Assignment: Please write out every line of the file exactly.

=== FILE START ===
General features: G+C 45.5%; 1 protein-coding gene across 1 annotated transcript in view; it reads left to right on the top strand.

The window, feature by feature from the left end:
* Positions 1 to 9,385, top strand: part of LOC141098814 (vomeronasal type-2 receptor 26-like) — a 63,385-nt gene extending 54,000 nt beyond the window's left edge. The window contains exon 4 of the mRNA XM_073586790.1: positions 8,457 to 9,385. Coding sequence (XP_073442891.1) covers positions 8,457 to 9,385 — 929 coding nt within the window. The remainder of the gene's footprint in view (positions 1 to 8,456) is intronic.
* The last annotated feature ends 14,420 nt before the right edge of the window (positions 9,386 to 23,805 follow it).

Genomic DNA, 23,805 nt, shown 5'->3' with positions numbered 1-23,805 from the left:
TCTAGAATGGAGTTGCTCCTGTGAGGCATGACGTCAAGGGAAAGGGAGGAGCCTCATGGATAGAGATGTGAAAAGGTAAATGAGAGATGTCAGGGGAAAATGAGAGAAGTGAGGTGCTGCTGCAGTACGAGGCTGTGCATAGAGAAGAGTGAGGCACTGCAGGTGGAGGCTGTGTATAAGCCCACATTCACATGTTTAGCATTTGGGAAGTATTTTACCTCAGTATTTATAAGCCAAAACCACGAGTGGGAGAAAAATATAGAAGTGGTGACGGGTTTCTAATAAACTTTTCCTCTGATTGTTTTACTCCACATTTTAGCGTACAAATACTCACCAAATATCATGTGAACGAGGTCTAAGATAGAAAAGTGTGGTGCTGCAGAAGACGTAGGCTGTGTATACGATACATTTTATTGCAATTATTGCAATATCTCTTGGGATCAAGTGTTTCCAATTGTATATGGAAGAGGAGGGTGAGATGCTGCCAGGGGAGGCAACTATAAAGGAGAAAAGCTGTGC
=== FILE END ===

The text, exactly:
General features: G+C 45.5%; 1 protein-coding gene across 1 annotated transcript in view; it reads left to right on the top strand.

The window, feature by feature from the left end:
* Positions 1 to 9,385, top strand: part of LOC141098814 (vomeronasal type-2 receptor 26-like) — a 63,385-nt gene extending 54,000 nt beyond the window's left edge. The window contains exon 4 of the mRNA XM_073586790.1: positions 8,457 to 9,385. Coding sequence (XP_073442891.1) covers positions 8,457 to 9,385 — 929 coding nt within the window. The remainder of the gene's footprint in view (positions 1 to 8,456) is intronic.
* The last annotated feature ends 14,420 nt before the right edge of the window (positions 9,386 to 23,805 follow it).

Genomic DNA, 23,805 nt, shown 5'->3' with positions numbered 1-23,805 from the left:
TCTAGAATGGAGTTGCTCCTGTGAGGCATGACGTCAAGGGAAAGGGAGGAGCCTCATGGATAGAGATGTGAAAAGGTAAATGAGAGATGTCAGGGGAAAATGAGAGAAGTGAGGTGCTGCTGCAGTACGAGGCTGTGCATAGAGAAGAGTGAGGCACTGCAGGTGGAGGCTGTGTATAAGCCCACATTCACATGTTTAGCATTTGGGAAGTATTTTACCTCAGTATTTATAAGCCAAAACCACGAGTGGGAGAAAAATATAGAAGTGGTGACGGGTTTCTAATAAACTTTTCCTCTGATTGTTTTACTCCACATTTTAGCGTACAAATACTCACCAAATATCATGTGAACGAGGTCTAAGATAGAAAAGTGTGGTGCTGCAGAAGACGTAGGCTGTGTATACGATACATTTTATTGCAATTATTGCAATATCTCTTGGGATCAAGTGTTTCCAATTGTATATGGAAGAGGAGGGTGAGATGCTGCCAGGGGAGGCAACTATAAAGGAGAAAAGCTGTGC